All research involving human subjects —including undergraduate honors college theses, and graduate theses and dissertations—must be reviewed for the protection of human subjects. The research must be approved by the Institutional Review Board before the research begins. The IRB—not the researcher—will apply federal regulations and Western Michigan University policy to determine if IRB oversight is required.
Federal regulations define “research” as “a systematic empirical investigation designed to develop or contribute to generalizable knowledge.” Federal regulations define “human subject” as “a living individual about whom an investigator conducting research obtains data through intervention or interaction, or identifiable private information.”
The new GDPR—General Data Protection Regulations go into effect on May 25, 2018. These regulations govern the collection of personal data from people physically located in the European Union (EU). As a result, research involving human subjects located in the EU will involve additional scrutiny to ensure GDPR compliance. The most important feature of this additional scrutiny will be securing informed consent for human subjects that complies with GDPR requirements. The OVPR and the HSIRB will work with the Office of the General Counsel to make sure that any collection of personal data for research purposes from persons in EU member states complies with GDPR requirements.
Principal investigator responsibilities
The principal investigator is responsible for:
- The compliance of all co-investigators, student investigators and research associates with the IRB decisions, conditions and requirements.
Application for Initial IRB Review
- Reporting to the IRB any changes to the research protocol (e.g., research design of the study, recruitment procedures).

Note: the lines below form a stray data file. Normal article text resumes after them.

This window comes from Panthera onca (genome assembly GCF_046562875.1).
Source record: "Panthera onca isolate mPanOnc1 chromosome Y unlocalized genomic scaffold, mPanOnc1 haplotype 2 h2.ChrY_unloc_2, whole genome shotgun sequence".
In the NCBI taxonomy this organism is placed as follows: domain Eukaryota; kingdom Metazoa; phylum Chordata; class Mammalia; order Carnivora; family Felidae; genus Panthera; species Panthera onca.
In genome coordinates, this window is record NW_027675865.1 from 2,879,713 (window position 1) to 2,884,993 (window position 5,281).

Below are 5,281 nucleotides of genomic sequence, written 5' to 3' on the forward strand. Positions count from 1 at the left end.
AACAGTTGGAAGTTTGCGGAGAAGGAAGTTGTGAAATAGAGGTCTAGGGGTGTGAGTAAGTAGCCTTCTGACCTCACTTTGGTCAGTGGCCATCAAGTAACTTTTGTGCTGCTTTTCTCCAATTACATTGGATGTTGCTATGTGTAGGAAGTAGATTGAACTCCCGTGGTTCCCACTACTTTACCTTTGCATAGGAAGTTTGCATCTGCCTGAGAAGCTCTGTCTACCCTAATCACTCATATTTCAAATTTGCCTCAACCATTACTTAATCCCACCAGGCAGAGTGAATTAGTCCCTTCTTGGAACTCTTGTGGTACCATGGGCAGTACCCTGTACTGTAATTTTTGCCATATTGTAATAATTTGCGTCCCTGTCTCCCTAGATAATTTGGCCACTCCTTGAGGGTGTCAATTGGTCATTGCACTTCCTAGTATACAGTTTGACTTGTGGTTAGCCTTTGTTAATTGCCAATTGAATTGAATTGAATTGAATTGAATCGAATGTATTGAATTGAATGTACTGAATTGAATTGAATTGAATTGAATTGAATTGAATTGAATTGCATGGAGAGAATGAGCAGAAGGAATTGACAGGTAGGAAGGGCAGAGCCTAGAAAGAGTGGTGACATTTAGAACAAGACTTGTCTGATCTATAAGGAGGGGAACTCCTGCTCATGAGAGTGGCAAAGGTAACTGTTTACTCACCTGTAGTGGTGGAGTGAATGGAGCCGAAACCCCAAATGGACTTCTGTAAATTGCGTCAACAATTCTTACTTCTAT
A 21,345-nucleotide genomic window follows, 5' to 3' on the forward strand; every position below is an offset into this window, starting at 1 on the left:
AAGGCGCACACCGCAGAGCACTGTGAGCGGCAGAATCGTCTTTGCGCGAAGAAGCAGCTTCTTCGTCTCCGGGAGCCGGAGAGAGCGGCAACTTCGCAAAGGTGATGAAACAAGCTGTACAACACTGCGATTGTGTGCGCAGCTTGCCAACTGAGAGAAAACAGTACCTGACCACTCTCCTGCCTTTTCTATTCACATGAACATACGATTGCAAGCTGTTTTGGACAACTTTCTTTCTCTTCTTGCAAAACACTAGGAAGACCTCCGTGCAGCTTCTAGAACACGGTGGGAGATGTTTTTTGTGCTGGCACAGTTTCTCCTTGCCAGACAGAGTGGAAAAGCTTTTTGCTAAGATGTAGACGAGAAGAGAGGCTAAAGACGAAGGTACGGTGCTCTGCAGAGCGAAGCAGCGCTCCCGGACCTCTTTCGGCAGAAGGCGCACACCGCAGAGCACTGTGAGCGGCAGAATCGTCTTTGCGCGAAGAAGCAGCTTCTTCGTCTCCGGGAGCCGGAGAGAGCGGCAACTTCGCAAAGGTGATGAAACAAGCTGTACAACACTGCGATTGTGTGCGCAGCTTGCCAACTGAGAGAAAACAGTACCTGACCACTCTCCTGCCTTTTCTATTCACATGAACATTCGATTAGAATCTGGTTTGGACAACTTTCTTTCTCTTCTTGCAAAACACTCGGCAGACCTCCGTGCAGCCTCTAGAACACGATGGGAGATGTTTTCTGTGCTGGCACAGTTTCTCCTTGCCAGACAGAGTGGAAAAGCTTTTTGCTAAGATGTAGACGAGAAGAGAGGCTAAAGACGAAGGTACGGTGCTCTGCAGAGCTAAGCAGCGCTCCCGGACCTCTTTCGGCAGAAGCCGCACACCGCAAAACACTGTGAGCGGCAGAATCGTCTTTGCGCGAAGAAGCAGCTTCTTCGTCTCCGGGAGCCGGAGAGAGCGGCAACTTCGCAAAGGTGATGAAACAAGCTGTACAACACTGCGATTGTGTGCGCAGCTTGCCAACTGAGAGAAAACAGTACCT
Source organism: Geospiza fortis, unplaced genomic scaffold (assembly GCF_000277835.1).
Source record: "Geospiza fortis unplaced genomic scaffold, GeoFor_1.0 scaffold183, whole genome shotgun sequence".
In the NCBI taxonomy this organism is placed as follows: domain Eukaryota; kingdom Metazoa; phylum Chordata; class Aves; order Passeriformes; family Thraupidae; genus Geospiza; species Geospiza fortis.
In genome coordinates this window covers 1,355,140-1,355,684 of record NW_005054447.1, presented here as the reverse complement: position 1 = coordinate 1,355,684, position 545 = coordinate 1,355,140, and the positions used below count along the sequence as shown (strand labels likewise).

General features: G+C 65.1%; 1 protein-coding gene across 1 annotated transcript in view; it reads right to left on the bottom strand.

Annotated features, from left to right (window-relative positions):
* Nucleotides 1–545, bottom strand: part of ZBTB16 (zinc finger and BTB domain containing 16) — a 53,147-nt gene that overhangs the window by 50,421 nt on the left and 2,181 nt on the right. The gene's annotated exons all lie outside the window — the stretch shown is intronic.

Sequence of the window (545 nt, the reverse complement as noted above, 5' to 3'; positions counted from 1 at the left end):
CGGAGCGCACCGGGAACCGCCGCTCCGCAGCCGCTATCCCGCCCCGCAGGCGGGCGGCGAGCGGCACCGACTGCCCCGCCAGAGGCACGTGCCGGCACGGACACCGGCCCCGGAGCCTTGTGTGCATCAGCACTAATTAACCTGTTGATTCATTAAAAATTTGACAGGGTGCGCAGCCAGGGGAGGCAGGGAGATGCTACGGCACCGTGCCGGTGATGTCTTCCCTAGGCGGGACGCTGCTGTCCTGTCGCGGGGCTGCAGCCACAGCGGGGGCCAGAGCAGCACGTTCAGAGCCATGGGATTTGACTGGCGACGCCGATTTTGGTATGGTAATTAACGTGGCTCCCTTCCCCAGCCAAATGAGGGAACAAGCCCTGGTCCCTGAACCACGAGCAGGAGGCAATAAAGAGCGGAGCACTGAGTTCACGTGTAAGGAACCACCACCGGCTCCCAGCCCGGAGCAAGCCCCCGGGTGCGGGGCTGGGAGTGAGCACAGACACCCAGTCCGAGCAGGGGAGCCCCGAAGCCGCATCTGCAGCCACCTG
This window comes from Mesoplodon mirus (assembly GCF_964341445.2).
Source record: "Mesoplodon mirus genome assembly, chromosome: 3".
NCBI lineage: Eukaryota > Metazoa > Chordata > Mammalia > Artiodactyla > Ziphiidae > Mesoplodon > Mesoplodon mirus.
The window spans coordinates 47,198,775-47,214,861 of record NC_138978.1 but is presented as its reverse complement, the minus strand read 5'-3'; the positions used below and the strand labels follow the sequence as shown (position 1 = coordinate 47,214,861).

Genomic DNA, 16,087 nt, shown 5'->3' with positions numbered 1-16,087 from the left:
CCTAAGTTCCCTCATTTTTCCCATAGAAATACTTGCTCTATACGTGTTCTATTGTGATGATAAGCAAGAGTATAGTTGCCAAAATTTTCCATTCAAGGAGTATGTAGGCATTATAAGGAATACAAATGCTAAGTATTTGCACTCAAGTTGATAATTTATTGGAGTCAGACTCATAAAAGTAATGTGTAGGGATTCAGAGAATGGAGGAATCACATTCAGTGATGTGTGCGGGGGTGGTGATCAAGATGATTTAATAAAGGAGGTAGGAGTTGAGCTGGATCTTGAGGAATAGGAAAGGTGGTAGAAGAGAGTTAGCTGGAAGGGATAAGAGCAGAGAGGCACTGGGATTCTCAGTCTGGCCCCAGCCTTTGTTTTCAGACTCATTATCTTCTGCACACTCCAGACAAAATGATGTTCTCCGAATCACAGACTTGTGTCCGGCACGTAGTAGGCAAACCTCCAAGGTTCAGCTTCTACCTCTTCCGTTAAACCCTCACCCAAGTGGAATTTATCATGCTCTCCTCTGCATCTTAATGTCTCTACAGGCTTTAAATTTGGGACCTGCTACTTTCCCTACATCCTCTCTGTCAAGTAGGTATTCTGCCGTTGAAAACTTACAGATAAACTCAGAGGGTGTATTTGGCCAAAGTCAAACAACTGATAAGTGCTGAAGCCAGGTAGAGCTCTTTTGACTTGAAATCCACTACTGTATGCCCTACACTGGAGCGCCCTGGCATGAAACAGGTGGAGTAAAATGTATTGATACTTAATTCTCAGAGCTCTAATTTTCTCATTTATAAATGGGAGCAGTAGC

- Requesting renewal by completing the Application for Continuing IRB Review when contact with subjects will extend beyond the approval termination date.
- Reporting to the IRB chair any unanticipated adverse reactions or unanticipated events associated with the conduct of this research.
- Seeking clarification and advice from the HSIRB regarding ethical aspects of the research.
Committee oversight: The IRB is a local review board, established by the WMU Board of Trustees in accord with federal regulations, to interpret and apply federal regulations, state law and research sponsor requirements for the use of human subjects in research. The IRB is charged with the protection of the rights and welfare of human subjects in research conducted under the aegis of WMU.
- Required Training for Human Subjects Researchers
- Research Subject Consent/Assent Document Approval Stamp Policy
- Identifying Risks
- Informed Consent Process
- IRB Common Practices
- IRB Info and Application Details
- IRB Process Map
- Recruitment of Human Subjects
All WMU personnel (faculty, staff and students) in their research are required to complete this CITI training program. Researchers must also complete any specific courses relevant to their research prior to the start of the project.
Human Subject forms
- Application for Initial IRB Review—If a research project involves the collection of blood or blood products, additional questions must be answered and submitted with the IRB application form.
- Application for Continuing IRB Review
- Additional Investigators Form
- Class Research Project Form—to be completed and submitted by the instructor.
- Document Development Checklist
- Final Report Form
- Sample Consent and Assent Forms—to be customized by the researcher.
- Template for Informed Consent Form
- Template for Protocol Outline
IRB meeting schedule
WMU IRB meetings are held at 8 a.m. on the third Wednesday of each month in the Emeriti Lounge, 211 West Walwood Hall, on East Campus. Details
- 21 CFR 50—the federal regulations governing human subject research that falls under the jurisdiction of the Food and Drug Administration.
- 21 CFR 56—the basic federal regulations governing institutional review boards under the jurisdictions of the Food and Drug Administration.
- 45 CRF 46—Subpart A is also known as the Common Rule because it serves as the federal regulations for 17 major federal agencies.
- Federalwide Assurance
- Office of Human Research Protections
- Ethical Principles—The three basic ethical principles that guide the HSIRB are respect for persons, beneficence and justice. They are derived from the Belmont Report.
- Declaration of Helsinke, by the World Medical Association (1964)
- Informed Consent Tips
- Nuremberg Code (1946)
Submit a concern
Use the WMU Reporting Hotline to submit concerns. Select “Make a Report” at the top of the page.
Associate Director Research Compliance